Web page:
• What Components Make Group Work Successful?
      03/2014
      Articles and Publications
      Thomas Tomcho and Rob Foels decided to explore this question by looking at the research on group learning in the field of psychology, as reported in the journal Teaching of Psychology.
    • What is the Puente Project?
      01/2016
      Flex/PD - Spring
      We will describe the history of the Puente Project, mission and model. There are over 500 Puente students on campus! Puente faculty will describe the three components of the program, student outcomes and share ideas about culturally inclusive instruction. Our program components are: Mentoring, English Writing, and Counseling. The Puente Project began as a pilot program at SCC in 1983. English and Counseling faculty work collaboratively and, together with volunteer community Mentors, form a Familia atmosphere for our students. In the last three years, we have had a 100% course completion rate in English writing and we would love to share our ideas with the SCC community.
    • What One Student Learned by Teaching His Peers
      05/2016
      Articles and Publications
      Peer teaching is popular — and effective. A "learning assistant" in math at Florida International University says it even helped make him a better student.
    • What to Expect This November: Demographic Change and California’s Shifting Political Landscape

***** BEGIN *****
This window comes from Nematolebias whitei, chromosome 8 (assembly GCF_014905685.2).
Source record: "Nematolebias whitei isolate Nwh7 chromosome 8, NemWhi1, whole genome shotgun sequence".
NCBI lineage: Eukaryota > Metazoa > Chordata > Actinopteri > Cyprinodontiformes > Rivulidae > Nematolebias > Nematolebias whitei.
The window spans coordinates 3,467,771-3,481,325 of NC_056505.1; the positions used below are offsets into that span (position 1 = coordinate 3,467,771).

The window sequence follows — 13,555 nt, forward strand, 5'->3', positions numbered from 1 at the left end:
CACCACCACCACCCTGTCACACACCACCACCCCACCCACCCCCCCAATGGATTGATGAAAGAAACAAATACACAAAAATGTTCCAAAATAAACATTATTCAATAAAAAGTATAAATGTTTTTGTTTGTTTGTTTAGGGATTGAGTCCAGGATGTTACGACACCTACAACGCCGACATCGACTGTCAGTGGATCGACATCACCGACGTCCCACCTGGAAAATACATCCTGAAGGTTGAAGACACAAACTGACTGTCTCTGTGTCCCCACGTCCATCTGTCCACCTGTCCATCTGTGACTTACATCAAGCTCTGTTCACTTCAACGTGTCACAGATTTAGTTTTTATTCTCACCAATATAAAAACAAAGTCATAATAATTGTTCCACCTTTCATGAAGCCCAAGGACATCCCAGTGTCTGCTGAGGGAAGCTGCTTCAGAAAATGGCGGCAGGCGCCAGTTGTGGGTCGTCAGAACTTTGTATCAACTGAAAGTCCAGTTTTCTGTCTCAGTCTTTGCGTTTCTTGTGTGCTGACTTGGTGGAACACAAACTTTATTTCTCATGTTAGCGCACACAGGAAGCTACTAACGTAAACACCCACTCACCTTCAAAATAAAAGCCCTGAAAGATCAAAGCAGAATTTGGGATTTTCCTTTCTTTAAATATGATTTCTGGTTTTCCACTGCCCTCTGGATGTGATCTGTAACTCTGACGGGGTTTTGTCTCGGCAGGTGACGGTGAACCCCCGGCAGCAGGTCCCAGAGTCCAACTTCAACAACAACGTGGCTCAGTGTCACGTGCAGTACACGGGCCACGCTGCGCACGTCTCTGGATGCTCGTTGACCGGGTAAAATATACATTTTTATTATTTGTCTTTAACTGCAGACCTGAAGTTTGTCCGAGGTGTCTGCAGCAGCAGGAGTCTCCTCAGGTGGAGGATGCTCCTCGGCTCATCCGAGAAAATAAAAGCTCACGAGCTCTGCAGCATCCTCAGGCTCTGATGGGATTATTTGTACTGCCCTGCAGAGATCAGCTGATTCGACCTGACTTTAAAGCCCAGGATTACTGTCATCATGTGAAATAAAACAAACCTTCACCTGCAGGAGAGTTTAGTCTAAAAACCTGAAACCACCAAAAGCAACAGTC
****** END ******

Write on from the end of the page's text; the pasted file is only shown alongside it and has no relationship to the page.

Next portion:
10/2014
      Flex/PD - Fall
      October 29, 2014. 3:00pm - 4:00pm. The Sociology Club has invited UC Davis’ Mindy Romero to SCC to talk about the changing demographics of California and how this shift will affect the political landscape. The timing of the presentation serves as a reminder for students to be politically engaged and active in the upcoming election. Please share this event information with students and encourage them to attend. Faculty and staff are also welcome.
    • What Types of Support Do Adjuncts Need?
      05/2014
      Articles and Publications
      With part-time faculty now the majority of instructors at most higher education institutions, it’s important to provide them with the support they need to succeed. But what kind of support do they find most useful? The answer to this question can help administrators meet adjuncts’ needs and make the best use of limited resources.
    • What We Can Learn from a Bad Day of Teaching
      05/2014
      Articles and Publications
      In this piece, I will reflect on a bad teaching day and what I learned from it. I will encourage you to take a reflective approach to your own teaching for your students’ benefit and for your professional development.